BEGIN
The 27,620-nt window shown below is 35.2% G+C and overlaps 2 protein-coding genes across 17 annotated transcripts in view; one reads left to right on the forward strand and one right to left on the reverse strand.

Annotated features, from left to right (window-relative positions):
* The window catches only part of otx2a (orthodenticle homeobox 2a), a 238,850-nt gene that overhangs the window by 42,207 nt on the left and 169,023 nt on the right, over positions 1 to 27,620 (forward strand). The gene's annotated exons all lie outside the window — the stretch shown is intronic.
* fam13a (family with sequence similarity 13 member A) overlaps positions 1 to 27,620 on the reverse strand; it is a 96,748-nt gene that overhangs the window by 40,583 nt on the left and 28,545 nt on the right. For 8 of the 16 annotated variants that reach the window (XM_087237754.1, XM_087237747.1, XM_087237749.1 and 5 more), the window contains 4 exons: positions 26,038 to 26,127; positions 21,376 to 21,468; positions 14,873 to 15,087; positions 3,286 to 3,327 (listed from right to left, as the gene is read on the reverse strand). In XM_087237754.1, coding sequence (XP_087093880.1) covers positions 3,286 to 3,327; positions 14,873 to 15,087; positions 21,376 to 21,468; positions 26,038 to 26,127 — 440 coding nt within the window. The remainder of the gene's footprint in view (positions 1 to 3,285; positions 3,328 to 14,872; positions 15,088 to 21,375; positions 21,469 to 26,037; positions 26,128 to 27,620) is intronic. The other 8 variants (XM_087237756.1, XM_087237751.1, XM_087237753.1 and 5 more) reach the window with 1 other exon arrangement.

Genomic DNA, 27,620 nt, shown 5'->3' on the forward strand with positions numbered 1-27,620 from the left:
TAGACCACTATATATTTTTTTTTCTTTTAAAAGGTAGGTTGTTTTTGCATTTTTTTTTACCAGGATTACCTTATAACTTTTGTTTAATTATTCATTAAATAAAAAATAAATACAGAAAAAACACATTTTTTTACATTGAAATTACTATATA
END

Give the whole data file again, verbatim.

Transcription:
The 27,620-nt window shown below is 35.2% G+C and overlaps 2 protein-coding genes across 17 annotated transcripts in view; one reads left to right on the forward strand and one right to left on the reverse strand.

Annotated features, from left to right (window-relative positions):
* The window catches only part of otx2a (orthodenticle homeobox 2a), a 238,850-nt gene that overhangs the window by 42,207 nt on the left and 169,023 nt on the right, over positions 1 to 27,620 (forward strand). The gene's annotated exons all lie outside the window — the stretch shown is intronic.
* fam13a (family with sequence similarity 13 member A) overlaps positions 1 to 27,620 on the reverse strand; it is a 96,748-nt gene that overhangs the window by 40,583 nt on the left and 28,545 nt on the right. For 8 of the 16 annotated variants that reach the window (XM_087237754.1, XM_087237747.1, XM_087237749.1 and 5 more), the window contains 4 exons: positions 26,038 to 26,127; positions 21,376 to 21,468; positions 14,873 to 15,087; positions 3,286 to 3,327 (listed from right to left, as the gene is read on the reverse strand). In XM_087237754.1, coding sequence (XP_087093880.1) covers positions 3,286 to 3,327; positions 14,873 to 15,087; positions 21,376 to 21,468; positions 26,038 to 26,127 — 440 coding nt within the window. The remainder of the gene's footprint in view (positions 1 to 3,285; positions 3,328 to 14,872; positions 15,088 to 21,375; positions 21,469 to 26,037; positions 26,128 to 27,620) is intronic. The other 8 variants (XM_087237756.1, XM_087237751.1, XM_087237753.1 and 5 more) reach the window with 1 other exon arrangement.

Genomic DNA, 27,620 nt, shown 5'->3' on the forward strand with positions numbered 1-27,620 from the left:
TAGACCACTATATATTTTTTTTTCTTTTAAAAGGTAGGTTGTTTTTGCATTTTTTTTTACCAGGATTACCTTATAACTTTTGTTTAATTATTCATTAAATAAAAAATAAATACAGAAAAAACACATTTTTTTACATTGAAATTACTATATA